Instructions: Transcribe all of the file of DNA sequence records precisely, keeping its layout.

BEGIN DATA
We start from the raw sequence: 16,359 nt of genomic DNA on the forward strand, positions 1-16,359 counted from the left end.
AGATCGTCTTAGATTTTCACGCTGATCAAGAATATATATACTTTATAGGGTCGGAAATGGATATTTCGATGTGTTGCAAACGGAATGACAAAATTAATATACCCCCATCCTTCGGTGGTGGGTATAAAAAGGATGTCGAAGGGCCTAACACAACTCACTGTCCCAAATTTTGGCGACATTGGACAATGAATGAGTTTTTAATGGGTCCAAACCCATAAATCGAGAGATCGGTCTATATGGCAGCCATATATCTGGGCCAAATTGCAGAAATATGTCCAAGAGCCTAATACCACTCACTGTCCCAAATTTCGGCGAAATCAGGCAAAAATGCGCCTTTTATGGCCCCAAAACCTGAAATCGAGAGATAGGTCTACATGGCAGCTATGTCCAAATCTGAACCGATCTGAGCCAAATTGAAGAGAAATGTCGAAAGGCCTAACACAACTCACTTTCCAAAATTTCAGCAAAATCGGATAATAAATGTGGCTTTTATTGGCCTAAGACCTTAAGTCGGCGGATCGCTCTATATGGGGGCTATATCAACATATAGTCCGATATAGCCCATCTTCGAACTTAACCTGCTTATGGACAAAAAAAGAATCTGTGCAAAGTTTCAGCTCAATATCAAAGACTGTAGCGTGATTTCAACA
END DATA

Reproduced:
We start from the raw sequence: 16,359 nt of genomic DNA on the forward strand, positions 1-16,359 counted from the left end.
AGATCGTCTTAGATTTTCACGCTGATCAAGAATATATATACTTTATAGGGTCGGAAATGGATATTTCGATGTGTTGCAAACGGAATGACAAAATTAATATACCCCCATCCTTCGGTGGTGGGTATAAAAAGGATGTCGAAGGGCCTAACACAACTCACTGTCCCAAATTTTGGCGACATTGGACAATGAATGAGTTTTTAATGGGTCCAAACCCATAAATCGAGAGATCGGTCTATATGGCAGCCATATATCTGGGCCAAATTGCAGAAATATGTCCAAGAGCCTAATACCACTCACTGTCCCAAATTTCGGCGAAATCAGGCAAAAATGCGCCTTTTATGGCCCCAAAACCTGAAATCGAGAGATAGGTCTACATGGCAGCTATGTCCAAATCTGAACCGATCTGAGCCAAATTGAAGAGAAATGTCGAAAGGCCTAACACAACTCACTTTCCAAAATTTCAGCAAAATCGGATAATAAATGTGGCTTTTATTGGCCTAAGACCTTAAGTCGGCGGATCGCTCTATATGGGGGCTATATCAACATATAGTCCGATATAGCCCATCTTCGAACTTAACCTGCTTATGGACAAAAAAAGAATCTGTGCAAAGTTTCAGCTCAATATCAAAGACTGTAGCGTGATTTCAACA